A total of $528 million was invested in 28 companies during July to Sept. 2005 compared with $90 million in eight companies during the same period last year. Late stage investments dominated, including 15 Private Investments in Public Enterprises (PIPEs). IT and IT-enabled service (ITES) companies won new favor with six investments totaling $55 million. Eighteen companies raised $10 million or more.

With Goldman Sachs predicting India’s economy to become the world’s third largest by 2032 and Deutsche Bank stating that target might be achieved by 2020 if economic reforms were pursued more aggressively, it’s easy to see the attractiveness of the Indian market among venture capitalists. India’s GDP is expected to grow 7.2 percent this year, the second fastest after China that’s expected to grow 8.5 percent, according to the United Nations Economic and Social Commission for Asia and the Pacific (ESCAP).

India’s high growth sectors include the IT and ITES industries predicted to grow 34 percent this year, followed by the automotive industry at 29 percent, telecoms at 22 percent and media at 18 percent, according to New Delhi-based corporate finance advisory firm IndusView Advisors Private Ltd.

“The Indian VC industry is still in its infancy and a lot of growth still lies ahead,” said Saurabh Srivastava, Chairman of the Indian Venture Capital Association (IVCA). “We’re still just making baby noises on the global stage.”

Venture capital and private equity investments represent only 0.15 percent of India’s GDP, compared with 0.28 percent in Europe and 0.54 percent in North America, according to Pricewaterhouse Coopers.

The largest investment during the quarter was $100 million by Newbridge Capital in truck financing company Shriram Holdings based in Chennai. The second largest deal was ICICI Venture’s $59.8 million buyout of Mumbai-based Associated Cement Companies, the first buyout of a publicly-listed manufacturing firm. Two investments of $45 million tied for third place. This included U.K. venture firm 3i’s first Indian investment into Mumbai-based entertainment software firm Nimbus Communications.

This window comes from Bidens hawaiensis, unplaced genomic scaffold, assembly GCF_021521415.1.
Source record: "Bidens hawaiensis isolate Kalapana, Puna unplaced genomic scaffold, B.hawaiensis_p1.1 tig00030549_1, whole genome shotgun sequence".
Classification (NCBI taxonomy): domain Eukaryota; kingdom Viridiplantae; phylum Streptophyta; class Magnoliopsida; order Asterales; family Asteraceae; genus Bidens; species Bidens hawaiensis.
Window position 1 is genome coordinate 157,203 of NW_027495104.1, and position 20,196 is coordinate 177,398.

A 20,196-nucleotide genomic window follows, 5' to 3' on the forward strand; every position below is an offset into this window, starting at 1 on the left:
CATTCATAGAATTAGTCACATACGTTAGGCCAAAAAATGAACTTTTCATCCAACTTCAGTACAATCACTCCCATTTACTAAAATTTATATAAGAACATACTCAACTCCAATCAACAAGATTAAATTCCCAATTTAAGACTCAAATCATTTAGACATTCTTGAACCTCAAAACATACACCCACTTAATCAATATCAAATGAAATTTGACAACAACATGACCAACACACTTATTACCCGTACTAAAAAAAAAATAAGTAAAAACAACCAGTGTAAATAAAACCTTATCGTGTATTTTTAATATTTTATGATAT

VCs also enjoyed 11 exits during this period, including three public listings. Newspaper publisher HT Media’s sold $86 million worth of stock. Its Initial Public Offering, subscribed 18 times available shares, was the largest venture-backed IPO during the quarter. It had raised $45 million in two financing rounds from Henderson and CIFC (Citigroup) in 2003 and 2004. Other IPOs included financial services firm IL&FS Investsmart backed by Japanese VC Softbank and U.S. stock broking firm E*Trade, Inc. and telecom research and development services firm Sasken Communication Technologies that had been invested in by Intel Capital, Nokia Growth Partners, New Enterprise Associates and Nortel Networks.

Mergers and acquisitions were led by Essar Group’s $1.56 billion purchase of mobile phone services company BPL Communications and Oracle Corp.’s $593 million purchase of Citigroup Venture Capital’s (CVC) 41 percent stake in banking software firm i-flex Solutions. CVC had invested just $400,000 in the firm more than a decade ago.

Exits earlier this year of Indiabulls, Yes Bank, Suzlon Energy and Indiagames made Ashish Dhawan’s ChrysCap and Saurabh Srivastava’s Infinity Venture the top two performing vintage 1999-2000 Indian funds. Both have embarked on raising new funds, along with other survivors of the previous boom in venture investment in India in 2000 when almost $1.2 billion was invested.

The raising of new funds seems well timed as investment and exit activities have generated heightened interest in India among potential Limited Partners and VCs alike. Draper Fisher Jurvetson announced a $200 million Indian fund earlier this month joining other Silicon Valley VCs in India such as Sequoia Capital and Bessemer Venture Partners. More than $3 billion in new capital is expected to be committed to Indian venture capital firms this year, according to the IVCA.

Indian funds already closed this year include ILFS’s $125 million Leveraged India Fund, the $200 million Westbridge Capital II, $425 million Actis India II and $150 million GW Capital II funds. These do not include India-specific buyout funds such as Carlyle, Blackstone and KKR – each earmarking a $1 billion or more toward India.